Late Summer Foraging and Plant ID

Officially, we are still at D4-Exceptional drought levels, but we did get some significant rain this last week. Depending on who you ask, we got somewhere between four and seven inches. Thank you Lord for that!

In my last post, I said that I had seen some different “weeds” this summer probably due to the drought. Maybe when the less drought tolerant plants don’t make it, room is left for these guys. Anyway, it’s always exciting to see new stuff.

Speaking of new stuff. Someone in the wild edible Facebook page I belong to, told me about this phone app called Picture This. When you come across a plant you don’t recognize, you can take take a picture of it, and the app will try to identify it. Most of the time, it gives you a few possibilities, with the first one most likely. If nothing else,  that means you have a place to start from. I’ve been having a great time playing with it!

This cannot be said often enough: If you do not know, with 100% certainty, what a plant is, don’t eat it! It could be fine, or it could kill you. By the way, all the pictures in this post were taken with either my camera or my phone.  With one exception, they were all taken somewhere on our place.

This is spurge. You DON’T want to eat it. It will give you a bad stomach ache and all the nasty stuff that goes along with that.

xs_1533764768413_resized

spurge

This however, is purslane, and it is good for you.

xs_1534437112912

purslane

Here is a very good blog post with some good pictures that can give you more detailed info about the two. For me, purslane leaves look shiny and rubbery like succulents. They often grow close together, so once you know the difference, it’s pretty easy to tell them apart. An interesting side note is that, often edible plants and their poisonous look alikes grow close together. Another look alike for spurge (and as far I know this isn’t edible either) is knot weed. This grows all over my yard. I think makes great ground cover. I would like it better if it was edible.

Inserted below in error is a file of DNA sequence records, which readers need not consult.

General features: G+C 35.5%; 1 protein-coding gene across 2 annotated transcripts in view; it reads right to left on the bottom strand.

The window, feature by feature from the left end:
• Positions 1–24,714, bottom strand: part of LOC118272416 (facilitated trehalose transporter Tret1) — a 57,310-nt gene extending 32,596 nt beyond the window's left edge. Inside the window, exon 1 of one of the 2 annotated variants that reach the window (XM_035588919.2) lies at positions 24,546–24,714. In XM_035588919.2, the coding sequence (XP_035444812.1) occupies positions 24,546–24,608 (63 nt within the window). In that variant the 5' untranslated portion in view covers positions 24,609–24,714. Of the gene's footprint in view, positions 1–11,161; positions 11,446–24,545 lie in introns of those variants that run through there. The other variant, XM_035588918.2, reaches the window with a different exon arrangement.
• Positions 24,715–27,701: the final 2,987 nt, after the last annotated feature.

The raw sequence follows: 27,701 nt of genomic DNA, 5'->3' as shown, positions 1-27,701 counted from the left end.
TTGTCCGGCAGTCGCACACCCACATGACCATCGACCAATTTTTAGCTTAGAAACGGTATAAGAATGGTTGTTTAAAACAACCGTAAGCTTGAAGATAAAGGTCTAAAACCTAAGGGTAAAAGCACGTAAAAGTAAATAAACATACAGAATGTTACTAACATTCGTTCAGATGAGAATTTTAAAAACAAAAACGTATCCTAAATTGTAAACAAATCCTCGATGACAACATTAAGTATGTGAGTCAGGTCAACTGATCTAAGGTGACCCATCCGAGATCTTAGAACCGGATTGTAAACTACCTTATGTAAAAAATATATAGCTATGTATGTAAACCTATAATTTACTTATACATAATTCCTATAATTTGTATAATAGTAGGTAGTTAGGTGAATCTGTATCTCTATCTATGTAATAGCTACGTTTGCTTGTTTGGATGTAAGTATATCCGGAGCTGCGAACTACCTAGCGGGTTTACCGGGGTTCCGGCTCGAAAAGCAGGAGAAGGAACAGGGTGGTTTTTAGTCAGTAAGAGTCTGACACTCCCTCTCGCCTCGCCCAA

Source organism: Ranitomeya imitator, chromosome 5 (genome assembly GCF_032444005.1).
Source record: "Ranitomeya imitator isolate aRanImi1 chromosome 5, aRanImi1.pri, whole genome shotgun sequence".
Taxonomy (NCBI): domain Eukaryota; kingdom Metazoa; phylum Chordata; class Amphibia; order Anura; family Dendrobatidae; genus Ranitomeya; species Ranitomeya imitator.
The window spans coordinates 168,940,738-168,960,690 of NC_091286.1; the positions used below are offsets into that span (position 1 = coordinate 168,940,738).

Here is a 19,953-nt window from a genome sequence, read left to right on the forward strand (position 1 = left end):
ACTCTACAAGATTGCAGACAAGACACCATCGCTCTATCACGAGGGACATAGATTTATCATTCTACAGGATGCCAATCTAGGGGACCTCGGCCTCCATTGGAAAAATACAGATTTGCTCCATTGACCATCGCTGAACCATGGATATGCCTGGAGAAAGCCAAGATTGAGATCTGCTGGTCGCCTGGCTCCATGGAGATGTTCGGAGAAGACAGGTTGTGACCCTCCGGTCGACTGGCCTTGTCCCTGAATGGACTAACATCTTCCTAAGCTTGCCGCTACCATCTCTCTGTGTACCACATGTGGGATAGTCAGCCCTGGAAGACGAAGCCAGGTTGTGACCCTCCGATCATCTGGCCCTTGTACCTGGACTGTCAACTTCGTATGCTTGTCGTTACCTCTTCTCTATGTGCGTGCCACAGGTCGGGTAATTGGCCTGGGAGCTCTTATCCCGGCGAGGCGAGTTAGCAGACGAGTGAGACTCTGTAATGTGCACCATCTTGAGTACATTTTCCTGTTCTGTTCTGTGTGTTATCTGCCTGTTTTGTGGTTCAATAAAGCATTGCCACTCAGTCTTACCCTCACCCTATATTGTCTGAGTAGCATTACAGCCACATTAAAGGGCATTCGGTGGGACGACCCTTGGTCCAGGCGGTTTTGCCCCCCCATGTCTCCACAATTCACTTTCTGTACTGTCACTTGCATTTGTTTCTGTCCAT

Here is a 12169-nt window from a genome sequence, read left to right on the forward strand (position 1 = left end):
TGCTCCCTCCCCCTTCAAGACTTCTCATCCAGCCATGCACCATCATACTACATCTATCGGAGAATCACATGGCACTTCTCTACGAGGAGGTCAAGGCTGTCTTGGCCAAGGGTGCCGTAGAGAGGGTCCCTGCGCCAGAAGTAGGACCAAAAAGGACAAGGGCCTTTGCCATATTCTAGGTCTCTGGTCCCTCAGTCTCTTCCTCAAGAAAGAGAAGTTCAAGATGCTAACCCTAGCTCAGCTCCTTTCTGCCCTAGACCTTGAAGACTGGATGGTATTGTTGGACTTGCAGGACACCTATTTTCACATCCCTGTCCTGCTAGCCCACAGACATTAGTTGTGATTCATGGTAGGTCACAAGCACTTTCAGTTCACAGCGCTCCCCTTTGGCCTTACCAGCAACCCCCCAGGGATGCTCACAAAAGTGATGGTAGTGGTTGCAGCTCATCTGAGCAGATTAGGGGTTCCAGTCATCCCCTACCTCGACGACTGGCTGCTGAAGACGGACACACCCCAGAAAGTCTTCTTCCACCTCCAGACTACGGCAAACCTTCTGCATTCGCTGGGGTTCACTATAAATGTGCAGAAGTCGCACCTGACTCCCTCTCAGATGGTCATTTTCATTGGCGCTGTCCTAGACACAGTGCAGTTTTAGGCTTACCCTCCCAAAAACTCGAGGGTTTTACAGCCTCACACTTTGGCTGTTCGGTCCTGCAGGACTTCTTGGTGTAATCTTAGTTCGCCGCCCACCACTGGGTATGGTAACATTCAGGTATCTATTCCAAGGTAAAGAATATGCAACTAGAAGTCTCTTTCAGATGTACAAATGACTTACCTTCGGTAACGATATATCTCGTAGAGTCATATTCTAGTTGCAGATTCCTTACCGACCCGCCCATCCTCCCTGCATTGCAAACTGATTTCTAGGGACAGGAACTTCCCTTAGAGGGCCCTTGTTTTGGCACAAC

0904181033_resized

knot weed

When we got rid of the giant ragweed last spring, this came up in its place. It’s called “Lambs Quarters, or Pig Weed or Wild Spinach…anyway. You can eat it. It’s a cousin to amaranth. As a matter of fact, several years ago, when we lived in Independence, I planted some amaranth. When it came up, my ex-husband saw it and asked me why I planted pig weed.

IMG_0698

pig weed

Taking a walk with Ed the other day, we came across these. Yep. Elderberries. They are along the road, and I don’t know if they were sprayed (although they probably weren’t), so we didn’t pick any. You gotta be careful with roadside finds for that reason. Many places want to get rid of the “weeds” along the road, so they spray poison. You don’t want to eat that! We’ve lost some of our own elderberry bushes this summer, while others seem to be doing very well. It well be a few years before ours produce anything though.

IMG_0705

elderberries

This is sumac. No this isn’t the poison sumac. The berries and seeds are edible. Green Deane at Eat the Weeds has a great article about sumac. Going to have to play with this one if I can get to it. Taking the picture was kind of a challenge.

xs_1534855565259_resized (2)

Sumac bush. You can see a  cluster of fruit/seeds in the center of the picture and another one off to the right.

This is milk weed. Butterflies love it, but the leaves are poisonous for us. The Spruce  has some good information about milk weed, including the fact that caterpillars can eat the poisonous leaves and thrive, while becoming poisonous themselves to any potential predator.